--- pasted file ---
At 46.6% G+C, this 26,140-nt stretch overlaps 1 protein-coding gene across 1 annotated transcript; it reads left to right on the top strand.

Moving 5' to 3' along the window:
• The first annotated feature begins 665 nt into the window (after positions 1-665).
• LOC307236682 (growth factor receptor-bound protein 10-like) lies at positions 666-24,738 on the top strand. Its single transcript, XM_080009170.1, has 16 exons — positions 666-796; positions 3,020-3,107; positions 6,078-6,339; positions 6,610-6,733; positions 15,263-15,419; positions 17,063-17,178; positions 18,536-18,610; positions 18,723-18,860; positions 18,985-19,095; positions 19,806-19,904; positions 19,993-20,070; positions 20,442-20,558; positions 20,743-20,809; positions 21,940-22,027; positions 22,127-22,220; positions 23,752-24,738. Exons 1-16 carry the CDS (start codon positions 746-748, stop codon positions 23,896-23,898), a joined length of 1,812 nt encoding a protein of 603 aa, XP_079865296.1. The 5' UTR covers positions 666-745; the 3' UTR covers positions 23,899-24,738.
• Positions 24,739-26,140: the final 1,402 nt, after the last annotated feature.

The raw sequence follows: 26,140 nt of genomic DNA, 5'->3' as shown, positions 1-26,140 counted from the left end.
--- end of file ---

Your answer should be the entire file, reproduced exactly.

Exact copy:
At 46.6% G+C, this 26,140-nt stretch overlaps 1 protein-coding gene across 1 annotated transcript; it reads left to right on the top strand.

Moving 5' to 3' along the window:
• The first annotated feature begins 665 nt into the window (after positions 1-665).
• LOC307236682 (growth factor receptor-bound protein 10-like) lies at positions 666-24,738 on the top strand. Its single transcript, XM_080009170.1, has 16 exons — positions 666-796; positions 3,020-3,107; positions 6,078-6,339; positions 6,610-6,733; positions 15,263-15,419; positions 17,063-17,178; positions 18,536-18,610; positions 18,723-18,860; positions 18,985-19,095; positions 19,806-19,904; positions 19,993-20,070; positions 20,442-20,558; positions 20,743-20,809; positions 21,940-22,027; positions 22,127-22,220; positions 23,752-24,738. Exons 1-16 carry the CDS (start codon positions 746-748, stop codon positions 23,896-23,898), a joined length of 1,812 nt encoding a protein of 603 aa, XP_079865296.1. The 5' UTR covers positions 666-745; the 3' UTR covers positions 23,899-24,738.
• Positions 24,739-26,140: the final 1,402 nt, after the last annotated feature.

The raw sequence follows: 26,140 nt of genomic DNA, 5'->3' as shown, positions 1-26,140 counted from the left end.